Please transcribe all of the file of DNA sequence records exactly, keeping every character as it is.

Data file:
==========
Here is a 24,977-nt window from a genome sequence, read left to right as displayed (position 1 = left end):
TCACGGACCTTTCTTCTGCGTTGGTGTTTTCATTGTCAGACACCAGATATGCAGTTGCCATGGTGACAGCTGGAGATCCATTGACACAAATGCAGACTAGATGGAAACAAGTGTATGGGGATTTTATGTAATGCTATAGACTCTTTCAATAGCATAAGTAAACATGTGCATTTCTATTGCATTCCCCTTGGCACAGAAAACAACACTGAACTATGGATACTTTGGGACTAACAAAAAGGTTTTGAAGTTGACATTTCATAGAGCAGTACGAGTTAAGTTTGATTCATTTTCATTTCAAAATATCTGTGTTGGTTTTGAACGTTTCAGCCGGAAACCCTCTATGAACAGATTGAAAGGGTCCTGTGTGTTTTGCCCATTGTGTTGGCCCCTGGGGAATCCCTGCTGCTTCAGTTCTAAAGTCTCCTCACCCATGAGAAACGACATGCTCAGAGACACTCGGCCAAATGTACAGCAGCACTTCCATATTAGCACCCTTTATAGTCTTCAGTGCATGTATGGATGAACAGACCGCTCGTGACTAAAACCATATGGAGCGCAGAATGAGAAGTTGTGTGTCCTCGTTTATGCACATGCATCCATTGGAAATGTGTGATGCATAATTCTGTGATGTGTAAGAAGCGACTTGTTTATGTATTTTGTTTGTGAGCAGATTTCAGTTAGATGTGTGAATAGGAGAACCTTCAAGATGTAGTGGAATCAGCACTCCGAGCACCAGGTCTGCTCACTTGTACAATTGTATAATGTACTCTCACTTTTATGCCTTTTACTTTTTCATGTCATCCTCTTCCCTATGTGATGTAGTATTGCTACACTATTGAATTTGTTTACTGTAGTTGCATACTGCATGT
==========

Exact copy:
Here is a 24,977-nt window from a genome sequence, read left to right as displayed (position 1 = left end):
TCACGGACCTTTCTTCTGCGTTGGTGTTTTCATTGTCAGACACCAGATATGCAGTTGCCATGGTGACAGCTGGAGATCCATTGACACAAATGCAGACTAGATGGAAACAAGTGTATGGGGATTTTATGTAATGCTATAGACTCTTTCAATAGCATAAGTAAACATGTGCATTTCTATTGCATTCCCCTTGGCACAGAAAACAACACTGAACTATGGATACTTTGGGACTAACAAAAAGGTTTTGAAGTTGACATTTCATAGAGCAGTACGAGTTAAGTTTGATTCATTTTCATTTCAAAATATCTGTGTTGGTTTTGAACGTTTCAGCCGGAAACCCTCTATGAACAGATTGAAAGGGTCCTGTGTGTTTTGCCCATTGTGTTGGCCCCTGGGGAATCCCTGCTGCTTCAGTTCTAAAGTCTCCTCACCCATGAGAAACGACATGCTCAGAGACACTCGGCCAAATGTACAGCAGCACTTCCATATTAGCACCCTTTATAGTCTTCAGTGCATGTATGGATGAACAGACCGCTCGTGACTAAAACCATATGGAGCGCAGAATGAGAAGTTGTGTGTCCTCGTTTATGCACATGCATCCATTGGAAATGTGTGATGCATAATTCTGTGATGTGTAAGAAGCGACTTGTTTATGTATTTTGTTTGTGAGCAGATTTCAGTTAGATGTGTGAATAGGAGAACCTTCAAGATGTAGTGGAATCAGCACTCCGAGCACCAGGTCTGCTCACTTGTACAATTGTATAATGTACTCTCACTTTTATGCCTTTTACTTTTTCATGTCATCCTCTTCCCTATGTGATGTAGTATTGCTACACTATTGAATTTGTTTACTGTAGTTGCATACTGCATGT